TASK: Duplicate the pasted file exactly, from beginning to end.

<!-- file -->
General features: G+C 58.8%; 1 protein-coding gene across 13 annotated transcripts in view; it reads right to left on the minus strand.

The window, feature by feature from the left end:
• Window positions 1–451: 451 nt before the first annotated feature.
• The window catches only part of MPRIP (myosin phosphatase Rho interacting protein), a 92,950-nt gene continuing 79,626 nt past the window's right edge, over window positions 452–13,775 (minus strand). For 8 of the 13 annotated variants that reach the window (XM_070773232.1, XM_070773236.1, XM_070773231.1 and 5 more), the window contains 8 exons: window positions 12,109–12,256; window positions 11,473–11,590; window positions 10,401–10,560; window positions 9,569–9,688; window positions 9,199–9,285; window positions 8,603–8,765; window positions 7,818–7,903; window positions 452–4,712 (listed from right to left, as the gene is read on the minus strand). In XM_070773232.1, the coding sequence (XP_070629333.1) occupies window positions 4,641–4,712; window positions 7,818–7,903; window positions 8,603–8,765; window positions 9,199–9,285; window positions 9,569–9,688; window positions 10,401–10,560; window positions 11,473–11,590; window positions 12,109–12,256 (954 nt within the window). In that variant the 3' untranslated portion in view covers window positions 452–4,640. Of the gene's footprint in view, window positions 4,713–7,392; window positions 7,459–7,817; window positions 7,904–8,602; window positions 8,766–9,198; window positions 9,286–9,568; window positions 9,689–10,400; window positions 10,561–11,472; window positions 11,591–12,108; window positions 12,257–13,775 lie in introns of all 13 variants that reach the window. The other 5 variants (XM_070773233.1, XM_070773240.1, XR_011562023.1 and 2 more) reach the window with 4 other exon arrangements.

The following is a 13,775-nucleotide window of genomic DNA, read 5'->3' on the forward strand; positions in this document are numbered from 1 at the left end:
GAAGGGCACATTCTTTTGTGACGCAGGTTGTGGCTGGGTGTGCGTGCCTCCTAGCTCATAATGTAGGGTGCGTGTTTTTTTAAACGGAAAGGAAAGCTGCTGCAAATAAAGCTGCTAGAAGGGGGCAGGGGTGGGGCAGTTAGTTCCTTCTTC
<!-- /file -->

General features: G+C 58.8%; 1 protein-coding gene across 13 annotated transcripts in view; it reads right to left on the minus strand.

The window, feature by feature from the left end:
• Window positions 1–451: 451 nt before the first annotated feature.
• The window catches only part of MPRIP (myosin phosphatase Rho interacting protein), a 92,950-nt gene continuing 79,626 nt past the window's right edge, over window positions 452–13,775 (minus strand). For 8 of the 13 annotated variants that reach the window (XM_070773232.1, XM_070773236.1, XM_070773231.1 and 5 more), the window contains 8 exons: window positions 12,109–12,256; window positions 11,473–11,590; window positions 10,401–10,560; window positions 9,569–9,688; window positions 9,199–9,285; window positions 8,603–8,765; window positions 7,818–7,903; window positions 452–4,712 (listed from right to left, as the gene is read on the minus strand). In XM_070773232.1, the coding sequence (XP_070629333.1) occupies window positions 4,641–4,712; window positions 7,818–7,903; window positions 8,603–8,765; window positions 9,199–9,285; window positions 9,569–9,688; window positions 10,401–10,560; window positions 11,473–11,590; window positions 12,109–12,256 (954 nt within the window). In that variant the 3' untranslated portion in view covers window positions 452–4,640. Of the gene's footprint in view, window positions 4,713–7,392; window positions 7,459–7,817; window positions 7,904–8,602; window positions 8,766–9,198; window positions 9,286–9,568; window positions 9,689–10,400; window positions 10,561–11,472; window positions 11,591–12,108; window positions 12,257–13,775 lie in introns of all 13 variants that reach the window. The other 5 variants (XM_070773233.1, XM_070773240.1, XR_011562023.1 and 2 more) reach the window with 4 other exon arrangements.

The following is a 13,775-nucleotide window of genomic DNA, read 5'->3' on the forward strand; positions in this document are numbered from 1 at the left end:
GAAGGGCACATTCTTTTGTGACGCAGGTTGTGGCTGGGTGTGCGTGCCTCCTAGCTCATAATGTAGGGTGCGTGTTTTTTTAAACGGAAAGGAAAGCTGCTGCAAATAAAGCTGCTAGAAGGGGGCAGGGGTGGGGCAGTTAGTTCCTTCTTC